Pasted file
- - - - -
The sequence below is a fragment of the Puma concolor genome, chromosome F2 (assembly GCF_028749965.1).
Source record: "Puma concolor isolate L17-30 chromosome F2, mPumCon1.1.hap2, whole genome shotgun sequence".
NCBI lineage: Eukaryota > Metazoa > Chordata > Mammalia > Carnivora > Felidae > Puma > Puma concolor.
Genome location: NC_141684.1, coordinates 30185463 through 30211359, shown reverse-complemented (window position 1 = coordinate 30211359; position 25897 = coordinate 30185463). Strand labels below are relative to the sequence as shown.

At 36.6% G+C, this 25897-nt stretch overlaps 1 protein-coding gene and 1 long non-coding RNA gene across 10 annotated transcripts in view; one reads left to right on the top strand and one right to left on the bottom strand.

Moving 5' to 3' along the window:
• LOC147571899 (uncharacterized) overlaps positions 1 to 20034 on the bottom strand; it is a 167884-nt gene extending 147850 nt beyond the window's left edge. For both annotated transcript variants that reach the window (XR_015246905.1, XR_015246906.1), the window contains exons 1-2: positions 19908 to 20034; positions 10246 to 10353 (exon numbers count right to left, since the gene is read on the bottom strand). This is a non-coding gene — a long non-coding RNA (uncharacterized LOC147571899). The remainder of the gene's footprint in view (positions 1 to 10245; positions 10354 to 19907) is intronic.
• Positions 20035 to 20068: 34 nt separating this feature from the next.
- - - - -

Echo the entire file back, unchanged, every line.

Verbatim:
The sequence below is a fragment of the Puma concolor genome, chromosome F2 (assembly GCF_028749965.1).
Source record: "Puma concolor isolate L17-30 chromosome F2, mPumCon1.1.hap2, whole genome shotgun sequence".
NCBI lineage: Eukaryota > Metazoa > Chordata > Mammalia > Carnivora > Felidae > Puma > Puma concolor.
Genome location: NC_141684.1, coordinates 30185463 through 30211359, shown reverse-complemented (window position 1 = coordinate 30211359; position 25897 = coordinate 30185463). Strand labels below are relative to the sequence as shown.

At 36.6% G+C, this 25897-nt stretch overlaps 1 protein-coding gene and 1 long non-coding RNA gene across 10 annotated transcripts in view; one reads left to right on the top strand and one right to left on the bottom strand.

Moving 5' to 3' along the window:
• LOC147571899 (uncharacterized) overlaps positions 1 to 20034 on the bottom strand; it is a 167884-nt gene extending 147850 nt beyond the window's left edge. For both annotated transcript variants that reach the window (XR_015246905.1, XR_015246906.1), the window contains exons 1-2: positions 19908 to 20034; positions 10246 to 10353 (exon numbers count right to left, since the gene is read on the bottom strand). This is a non-coding gene — a long non-coding RNA (uncharacterized LOC147571899). The remainder of the gene's footprint in view (positions 1 to 10245; positions 10354 to 19907) is intronic.
• Positions 20035 to 20068: 34 nt separating this feature from the next.